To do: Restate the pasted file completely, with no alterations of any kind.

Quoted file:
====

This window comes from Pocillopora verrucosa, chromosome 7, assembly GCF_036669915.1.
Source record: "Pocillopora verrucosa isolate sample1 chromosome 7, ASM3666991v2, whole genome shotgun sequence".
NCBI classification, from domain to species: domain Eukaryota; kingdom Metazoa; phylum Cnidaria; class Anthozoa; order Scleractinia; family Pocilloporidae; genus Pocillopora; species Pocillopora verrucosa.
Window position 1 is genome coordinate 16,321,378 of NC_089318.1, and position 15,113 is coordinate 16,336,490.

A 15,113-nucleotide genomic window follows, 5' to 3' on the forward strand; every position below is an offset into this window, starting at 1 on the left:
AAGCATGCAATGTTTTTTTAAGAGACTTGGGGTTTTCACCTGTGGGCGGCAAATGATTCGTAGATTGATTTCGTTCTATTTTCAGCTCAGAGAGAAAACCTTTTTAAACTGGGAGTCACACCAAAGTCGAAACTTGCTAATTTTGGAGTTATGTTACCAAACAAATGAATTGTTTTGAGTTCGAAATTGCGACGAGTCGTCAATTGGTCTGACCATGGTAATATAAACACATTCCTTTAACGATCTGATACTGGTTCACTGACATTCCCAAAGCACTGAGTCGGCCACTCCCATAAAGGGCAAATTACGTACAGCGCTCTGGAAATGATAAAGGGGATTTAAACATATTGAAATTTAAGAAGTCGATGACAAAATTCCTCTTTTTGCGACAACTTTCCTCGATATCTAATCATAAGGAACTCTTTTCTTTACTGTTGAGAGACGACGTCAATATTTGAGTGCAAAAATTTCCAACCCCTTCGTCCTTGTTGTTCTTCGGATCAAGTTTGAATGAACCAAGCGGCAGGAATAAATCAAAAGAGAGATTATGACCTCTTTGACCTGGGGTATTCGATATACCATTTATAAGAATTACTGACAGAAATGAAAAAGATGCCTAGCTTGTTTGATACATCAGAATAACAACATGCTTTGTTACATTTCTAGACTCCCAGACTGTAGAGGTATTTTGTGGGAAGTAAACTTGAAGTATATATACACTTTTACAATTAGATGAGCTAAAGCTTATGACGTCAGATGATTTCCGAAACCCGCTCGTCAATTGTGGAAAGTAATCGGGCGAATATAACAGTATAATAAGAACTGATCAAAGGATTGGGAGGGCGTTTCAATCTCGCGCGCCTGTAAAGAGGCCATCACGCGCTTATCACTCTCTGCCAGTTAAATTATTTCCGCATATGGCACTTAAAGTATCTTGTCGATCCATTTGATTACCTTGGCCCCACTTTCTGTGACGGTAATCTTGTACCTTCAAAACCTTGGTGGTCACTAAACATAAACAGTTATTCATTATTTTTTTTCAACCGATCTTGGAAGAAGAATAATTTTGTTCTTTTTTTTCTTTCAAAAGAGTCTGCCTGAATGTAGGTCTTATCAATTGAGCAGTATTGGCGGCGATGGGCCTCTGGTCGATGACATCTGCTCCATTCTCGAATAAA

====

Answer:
This window comes from Pocillopora verrucosa, chromosome 7, assembly GCF_036669915.1.
Source record: "Pocillopora verrucosa isolate sample1 chromosome 7, ASM3666991v2, whole genome shotgun sequence".
NCBI classification, from domain to species: domain Eukaryota; kingdom Metazoa; phylum Cnidaria; class Anthozoa; order Scleractinia; family Pocilloporidae; genus Pocillopora; species Pocillopora verrucosa.
Window position 1 is genome coordinate 16,321,378 of NC_089318.1, and position 15,113 is coordinate 16,336,490.

A 15,113-nucleotide genomic window follows, 5' to 3' on the forward strand; every position below is an offset into this window, starting at 1 on the left:
AAGCATGCAATGTTTTTTTAAGAGACTTGGGGTTTTCACCTGTGGGCGGCAAATGATTCGTAGATTGATTTCGTTCTATTTTCAGCTCAGAGAGAAAACCTTTTTAAACTGGGAGTCACACCAAAGTCGAAACTTGCTAATTTTGGAGTTATGTTACCAAACAAATGAATTGTTTTGAGTTCGAAATTGCGACGAGTCGTCAATTGGTCTGACCATGGTAATATAAACACATTCCTTTAACGATCTGATACTGGTTCACTGACATTCCCAAAGCACTGAGTCGGCCACTCCCATAAAGGGCAAATTACGTACAGCGCTCTGGAAATGATAAAGGGGATTTAAACATATTGAAATTTAAGAAGTCGATGACAAAATTCCTCTTTTTGCGACAACTTTCCTCGATATCTAATCATAAGGAACTCTTTTCTTTACTGTTGAGAGACGACGTCAATATTTGAGTGCAAAAATTTCCAACCCCTTCGTCCTTGTTGTTCTTCGGATCAAGTTTGAATGAACCAAGCGGCAGGAATAAATCAAAAGAGAGATTATGACCTCTTTGACCTGGGGTATTCGATATACCATTTATAAGAATTACTGACAGAAATGAAAAAGATGCCTAGCTTGTTTGATACATCAGAATAACAACATGCTTTGTTACATTTCTAGACTCCCAGACTGTAGAGGTATTTTGTGGGAAGTAAACTTGAAGTATATATACACTTTTACAATTAGATGAGCTAAAGCTTATGACGTCAGATGATTTCCGAAACCCGCTCGTCAATTGTGGAAAGTAATCGGGCGAATATAACAGTATAATAAGAACTGATCAAAGGATTGGGAGGGCGTTTCAATCTCGCGCGCCTGTAAAGAGGCCATCACGCGCTTATCACTCTCTGCCAGTTAAATTATTTCCGCATATGGCACTTAAAGTATCTTGTCGATCCATTTGATTACCTTGGCCCCACTTTCTGTGACGGTAATCTTGTACCTTCAAAACCTTGGTGGTCACTAAACATAAACAGTTATTCATTATTTTTTTTCAACCGATCTTGGAAGAAGAATAATTTTGTTCTTTTTTTTCTTTCAAAAGAGTCTGCCTGAATGTAGGTCTTATCAATTGAGCAGTATTGGCGGCGATGGGCCTCTGGTCGATGACATCTGCTCCATTCTCGAATAAA